The Pope Emeritus has broken his silence for a second time
Pope emeritus Benedict XVI has granted an exclusive interview to Corriere della Sera’s weekly magazine. It is the second major departure in recent months, from his promise to fade silently into the background and embrace a life of quasi-monastic discipline after his resignation became effective. The first departure was in April, when he brought out some “notes” on the abuse crisis in a German publication for clerics.
The interview conducted by Massimo Franco does not resolve the question of why this happened.
To hear Franco tell it, getting in to see Benedict did take some doing. The things he describes seeing from the car on his way— first the IOR, then the square before the Secret Archive, the gargantuan palazzo that serves as the head office of the Governatorate of the Vatican City State, and the “squarish outline of the Domus Sanctae Marthae guesthouse” where Pope Francis lives, “down there to the left, seemed so far away” — suggest he took the long, scenic route to Mater Ecclesiae.
Franco talks about abortive attempts to introduce legislation that would bind the pope emeritus to public silence, forbidden any former bishop of Rome with emeritus status from making public appearances, and restricted travel. He also describes an excellent rapport between the reigning pontiff and the pope emeritus — who does not need to be convinced to stay put, apparently — and says Francis consults his predecessor perhaps more frequently than is commonly realized.
There’s nothing explosive in the piece — not even anything too terribly surprising — but the fact of the thing does raise eyebrows.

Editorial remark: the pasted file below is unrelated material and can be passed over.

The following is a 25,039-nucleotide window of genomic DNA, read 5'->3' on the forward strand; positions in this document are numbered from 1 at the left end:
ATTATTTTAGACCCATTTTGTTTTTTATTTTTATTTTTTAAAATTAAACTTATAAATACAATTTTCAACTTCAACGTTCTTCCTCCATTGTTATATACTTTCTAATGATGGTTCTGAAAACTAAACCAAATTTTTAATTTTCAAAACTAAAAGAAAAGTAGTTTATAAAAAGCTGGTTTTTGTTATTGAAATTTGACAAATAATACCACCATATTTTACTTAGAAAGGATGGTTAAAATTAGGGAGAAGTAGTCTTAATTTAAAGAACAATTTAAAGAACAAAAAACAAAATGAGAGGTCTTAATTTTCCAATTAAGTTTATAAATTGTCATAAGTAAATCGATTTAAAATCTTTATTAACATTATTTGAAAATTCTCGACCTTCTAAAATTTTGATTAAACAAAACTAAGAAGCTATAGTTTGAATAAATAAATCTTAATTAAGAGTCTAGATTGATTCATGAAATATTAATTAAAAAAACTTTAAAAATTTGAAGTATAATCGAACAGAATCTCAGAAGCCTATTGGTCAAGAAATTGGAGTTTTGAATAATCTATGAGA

“The Pope is one, he is Francis.” That is what Franco says “[Francis’s] adversaries, often conservatives desperately in search of a word from Benedict that might sound like a critique of [Francis], have not failed to hear” from the pope emeritus. Of course Francis is the pope. It goes without saying — or should — but here we are.
Then again, “The unity of the Church is always in danger,” Benedict says. “[It’s been that way] for centuries. It’s always been that way,” he says. He’s right. “In the end, the sense that the Church is and must remain united has always prevailed,” Franco further quotes the Pope emeritus as saying. “Her unity has always been stronger than the struggles and internal wars.”
Aside from a couple of wry remarks about Italy in the lede — to the effect that it is a beautiful place, but rather chaotic, and loveable as vacation spot but less so politically — those are the only direct quotes the piece carries from Benedict. The takeaway might be that we have a sideways admission we’re in a crisis now.
Then again, on Benedict’s premises — which are the only sane and reasonable ones available to anyone with even briefly acquainted with Church history — we always are. Only, the fact of Benedict’s resignation has added a wrinkle to the thing, which doesn’t really affect the cloth, but has proved tough to iron out.
The thing is done, though for reasons having very little to do with the personalities directly involved, one wonders how many people still think it was a good idea.